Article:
Authors

Neil E. Pearce, London School of Hygiene and Tropical Medicine
Aaron Blair, National Cancer Institute (NCI)
Paolo Vineis, Imperial College
Wolfgang Ahrens, BIPS
Aage Andersom, Cancer Registry of Norway
Josep M. Anto, Universitat Pompeu Fabra
Bruce K. Armstrong, The University of Sydney and Sax Institute
Andrea A. Baccarelli, Harvard T.H. Chan School of Public Health
Frederick A. Beland, National Center for Toxicological Research
Amy Berrington, National Cancer Institute (NCI)
Pier Alberto Bertazzi, University of Milan
Linda S. Birnbaum, NCI, NIH, DHHS, Research Triangle Park, North Carolina
Ross C. Brownson, Washington University, St. Louis
John R. Bucher, National Institute of Environmental Health Sciences (NIEHS)
Kenneth P. Cantor, KP Cantor Environmental LLC
Elisabeth Cardis, CREAL, IMIM, and CIBERESP
John W. Cherrie, Institute of Occupational Medicine, Edinburgh
David C. Christiani, Harvard T.H. Chan School of Public Health
Pierluigi Cocco, University of Cagliari-Monserrato
David Coggon, University of Southampton
Pietro Comba, “Charles Darwin” Sapienza Rome University
Paul A. Demers, Occupational Cancer Research Centre, Cancer Care Ontario
John M. Dement, Duke University
Jeroen Douwes, Massey University
Ellen A. Eisen, University of California, Berkeley
Lawrence S. Engel, University of North Carolina at Chapel Hill
Richard A. Fenske, University of Washington School of Public Health, Seattle
Lora E. Fleming, University of Exeter Medical School
Tony Fletcher, London School of Hygiene and Tropical Medicine
Elizabeth Fontham, Louisiana State University School of Public Health
Francesco Forastiere, Lazio Regional Health Service
Rainer Frentzel-Beyme, Universität Bremen
Lin Fritschi, Curtin University
Michel Gerin, Universite de Montreal
Marcel Goldberg, Inserm UMS 011
Philippe Grandjean, University of Southern Denmark
Tom K. Grimsrud, Cancer Registry of Norway
Per Gustavsson, Karolinska Institutet
Andy Haines, London School of Hygiene and Tropical Medicine
Patricia Hartge, National Cancer Institute (NCI)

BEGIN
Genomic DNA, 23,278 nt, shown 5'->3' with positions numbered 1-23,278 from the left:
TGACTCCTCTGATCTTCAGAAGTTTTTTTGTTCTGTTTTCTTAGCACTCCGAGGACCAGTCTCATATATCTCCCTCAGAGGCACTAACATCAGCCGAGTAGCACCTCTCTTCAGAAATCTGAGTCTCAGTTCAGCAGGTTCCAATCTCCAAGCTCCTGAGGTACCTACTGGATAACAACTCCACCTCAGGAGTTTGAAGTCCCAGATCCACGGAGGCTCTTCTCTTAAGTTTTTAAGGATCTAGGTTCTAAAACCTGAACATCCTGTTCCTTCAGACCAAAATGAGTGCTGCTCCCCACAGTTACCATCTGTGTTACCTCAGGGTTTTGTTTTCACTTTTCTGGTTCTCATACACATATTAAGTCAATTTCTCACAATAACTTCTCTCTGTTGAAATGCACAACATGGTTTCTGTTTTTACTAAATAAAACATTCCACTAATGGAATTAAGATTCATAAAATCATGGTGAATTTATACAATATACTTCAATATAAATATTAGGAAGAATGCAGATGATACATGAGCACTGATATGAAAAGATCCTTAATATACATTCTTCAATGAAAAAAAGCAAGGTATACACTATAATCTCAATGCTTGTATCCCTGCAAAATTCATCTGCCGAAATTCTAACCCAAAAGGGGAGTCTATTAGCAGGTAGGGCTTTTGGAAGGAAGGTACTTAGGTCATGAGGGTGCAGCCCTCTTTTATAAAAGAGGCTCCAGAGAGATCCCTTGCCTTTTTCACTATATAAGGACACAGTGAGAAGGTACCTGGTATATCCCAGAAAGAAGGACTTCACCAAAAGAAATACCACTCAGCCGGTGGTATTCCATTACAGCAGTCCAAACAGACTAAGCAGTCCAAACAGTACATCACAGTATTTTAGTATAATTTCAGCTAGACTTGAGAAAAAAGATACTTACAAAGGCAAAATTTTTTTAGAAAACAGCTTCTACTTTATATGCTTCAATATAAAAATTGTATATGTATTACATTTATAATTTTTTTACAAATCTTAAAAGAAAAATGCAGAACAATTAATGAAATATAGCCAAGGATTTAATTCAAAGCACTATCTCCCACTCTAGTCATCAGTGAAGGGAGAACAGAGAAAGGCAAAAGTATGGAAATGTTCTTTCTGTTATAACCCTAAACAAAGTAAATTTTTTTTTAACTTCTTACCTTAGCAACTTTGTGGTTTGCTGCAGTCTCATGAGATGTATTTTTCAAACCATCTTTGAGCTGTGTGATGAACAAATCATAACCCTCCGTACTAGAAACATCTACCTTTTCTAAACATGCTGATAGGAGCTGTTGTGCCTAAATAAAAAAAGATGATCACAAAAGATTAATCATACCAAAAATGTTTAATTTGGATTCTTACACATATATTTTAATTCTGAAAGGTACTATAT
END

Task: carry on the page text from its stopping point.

Johnni Hansen, Danish Cancer Society Research Center
Michael Hauptmann, Netherlands Cancer Institute
Dick Heederik, Utrecht University
Kari Hemminki, German Cancer Research Center (DKFZ)
Denis Hemon, Paris Descartes University
Irva Hertz-Picciotto, University of California, Davis
Jane A. Hoppin, North Carolina State University
James Huff, NIEHS, NIH, DHHS, Research Triangle Park, North Carolina
Bengt Jarvholm, Umea University
Daehee Kang, Seoul National University
Margaret R. Karagas, Dartmouth College

Document Type

Article

Publication Date

6-1-2015

Publication Title

Environmental Health Perspectives

Abstract

Background: Recently, the International Agency for Research on Cancer (IARC) Programme for the Evaluation of Carcinogenic Risks to Humans has been criticized for several of its evaluations, and also for the approach used to perform these evaluations. Some critics have claimed that failures of IARC Working Groups to recognize study weaknesses and biases of Working Group members have led to inappropriate classification of a number of agents as carcinogenic to humans.

Objectives: The authors of this Commentary are scientists from various disciplines relevant to the identification and hazard evaluation of human carcinogens. We examined criticisms of the IARC classification process to determine the validity of these concerns. Here, we present the results of that examination, review the history of IARC evaluations, and describe how the IARC evaluations are performed.

Discussion: We concluded that these recent criticisms are unconvincing. The procedures employed by IARC to assemble Working Groups of scientists from the various disciplines and the techniques followed to review the literature and perform hazard assessment of various agents provide a balanced evaluation and an appropriate indication of the weight of the evidence. Some disagreement by individual scientists to some evaluations is not evidence of process failure. The review process has been modified over time and will undoubtedly be altered in the future to improve the process. Any process can in theory be improved, and we would support continued review and improvement of the IARC processes. This does not mean, however, that the current procedures are flawed.

Conclusions: The IARC Monographs have made, and continue to make, major contributions to the scientific underpinning for societal actions to improve the public’s health.

DOI

10.1289/ehp.1409149

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